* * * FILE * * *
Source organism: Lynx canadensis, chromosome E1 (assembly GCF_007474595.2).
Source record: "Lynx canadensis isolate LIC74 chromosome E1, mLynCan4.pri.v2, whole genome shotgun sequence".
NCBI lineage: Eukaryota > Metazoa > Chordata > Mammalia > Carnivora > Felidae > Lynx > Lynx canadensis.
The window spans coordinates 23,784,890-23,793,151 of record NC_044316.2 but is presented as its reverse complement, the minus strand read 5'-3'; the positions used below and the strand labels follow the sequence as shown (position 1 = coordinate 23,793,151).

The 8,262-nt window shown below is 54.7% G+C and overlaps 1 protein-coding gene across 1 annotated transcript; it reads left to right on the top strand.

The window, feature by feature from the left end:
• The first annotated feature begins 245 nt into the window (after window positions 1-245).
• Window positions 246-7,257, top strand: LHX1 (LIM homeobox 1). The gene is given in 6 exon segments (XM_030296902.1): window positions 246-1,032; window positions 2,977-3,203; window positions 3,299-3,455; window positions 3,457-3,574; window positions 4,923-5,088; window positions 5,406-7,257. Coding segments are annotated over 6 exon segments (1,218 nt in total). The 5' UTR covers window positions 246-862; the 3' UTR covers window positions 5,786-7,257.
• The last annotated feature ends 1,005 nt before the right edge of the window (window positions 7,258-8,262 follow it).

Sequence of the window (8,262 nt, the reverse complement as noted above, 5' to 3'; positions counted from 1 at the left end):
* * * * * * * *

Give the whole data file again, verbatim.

Source organism: Lynx canadensis, chromosome E1 (assembly GCF_007474595.2).
Source record: "Lynx canadensis isolate LIC74 chromosome E1, mLynCan4.pri.v2, whole genome shotgun sequence".
NCBI lineage: Eukaryota > Metazoa > Chordata > Mammalia > Carnivora > Felidae > Lynx > Lynx canadensis.
The window spans coordinates 23,784,890-23,793,151 of record NC_044316.2 but is presented as its reverse complement, the minus strand read 5'-3'; the positions used below and the strand labels follow the sequence as shown (position 1 = coordinate 23,793,151).

The 8,262-nt window shown below is 54.7% G+C and overlaps 1 protein-coding gene across 1 annotated transcript; it reads left to right on the top strand.

The window, feature by feature from the left end:
• The first annotated feature begins 245 nt into the window (after window positions 1-245).
• Window positions 246-7,257, top strand: LHX1 (LIM homeobox 1). The gene is given in 6 exon segments (XM_030296902.1): window positions 246-1,032; window positions 2,977-3,203; window positions 3,299-3,455; window positions 3,457-3,574; window positions 4,923-5,088; window positions 5,406-7,257. Coding segments are annotated over 6 exon segments (1,218 nt in total). The 5' UTR covers window positions 246-862; the 3' UTR covers window positions 5,786-7,257.
• The last annotated feature ends 1,005 nt before the right edge of the window (window positions 7,258-8,262 follow it).

Sequence of the window (8,262 nt, the reverse complement as noted above, 5' to 3'; positions counted from 1 at the left end):